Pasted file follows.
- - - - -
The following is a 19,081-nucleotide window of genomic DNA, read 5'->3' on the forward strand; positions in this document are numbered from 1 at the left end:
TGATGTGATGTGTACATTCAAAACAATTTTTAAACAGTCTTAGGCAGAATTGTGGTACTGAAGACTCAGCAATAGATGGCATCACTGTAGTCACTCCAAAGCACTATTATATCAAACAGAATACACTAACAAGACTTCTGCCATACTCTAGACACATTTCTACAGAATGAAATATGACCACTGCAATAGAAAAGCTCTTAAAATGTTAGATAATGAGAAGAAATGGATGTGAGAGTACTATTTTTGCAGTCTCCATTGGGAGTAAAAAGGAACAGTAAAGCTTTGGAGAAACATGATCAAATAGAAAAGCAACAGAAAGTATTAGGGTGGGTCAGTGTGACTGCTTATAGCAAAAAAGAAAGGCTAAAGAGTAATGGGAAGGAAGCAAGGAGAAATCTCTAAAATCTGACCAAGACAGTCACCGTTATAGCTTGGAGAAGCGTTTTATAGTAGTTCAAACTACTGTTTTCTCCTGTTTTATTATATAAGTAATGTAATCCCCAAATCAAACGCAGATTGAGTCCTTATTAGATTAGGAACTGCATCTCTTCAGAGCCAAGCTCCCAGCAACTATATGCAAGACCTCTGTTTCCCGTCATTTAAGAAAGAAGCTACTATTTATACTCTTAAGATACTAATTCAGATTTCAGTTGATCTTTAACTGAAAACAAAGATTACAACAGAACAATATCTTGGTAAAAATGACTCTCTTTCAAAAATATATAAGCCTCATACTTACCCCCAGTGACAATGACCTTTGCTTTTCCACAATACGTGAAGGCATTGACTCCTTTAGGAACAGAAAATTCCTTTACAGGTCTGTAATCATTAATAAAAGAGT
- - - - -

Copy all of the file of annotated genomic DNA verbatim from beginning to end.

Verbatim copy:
The following is a 19,081-nucleotide window of genomic DNA, read 5'->3' on the forward strand; positions in this document are numbered from 1 at the left end:
TGATGTGATGTGTACATTCAAAACAATTTTTAAACAGTCTTAGGCAGAATTGTGGTACTGAAGACTCAGCAATAGATGGCATCACTGTAGTCACTCCAAAGCACTATTATATCAAACAGAATACACTAACAAGACTTCTGCCATACTCTAGACACATTTCTACAGAATGAAATATGACCACTGCAATAGAAAAGCTCTTAAAATGTTAGATAATGAGAAGAAATGGATGTGAGAGTACTATTTTTGCAGTCTCCATTGGGAGTAAAAAGGAACAGTAAAGCTTTGGAGAAACATGATCAAATAGAAAAGCAACAGAAAGTATTAGGGTGGGTCAGTGTGACTGCTTATAGCAAAAAAGAAAGGCTAAAGAGTAATGGGAAGGAAGCAAGGAGAAATCTCTAAAATCTGACCAAGACAGTCACCGTTATAGCTTGGAGAAGCGTTTTATAGTAGTTCAAACTACTGTTTTCTCCTGTTTTATTATATAAGTAATGTAATCCCCAAATCAAACGCAGATTGAGTCCTTATTAGATTAGGAACTGCATCTCTTCAGAGCCAAGCTCCCAGCAACTATATGCAAGACCTCTGTTTCCCGTCATTTAAGAAAGAAGCTACTATTTATACTCTTAAGATACTAATTCAGATTTCAGTTGATCTTTAACTGAAAACAAAGATTACAACAGAACAATATCTTGGTAAAAATGACTCTCTTTCAAAAATATATAAGCCTCATACTTACCCCCAGTGACAATGACCTTTGCTTTTCCACAATACGTGAAGGCATTGACTCCTTTAGGAACAGAAAATTCCTTTACAGGTCTGTAATCATTAATAAAAGAGT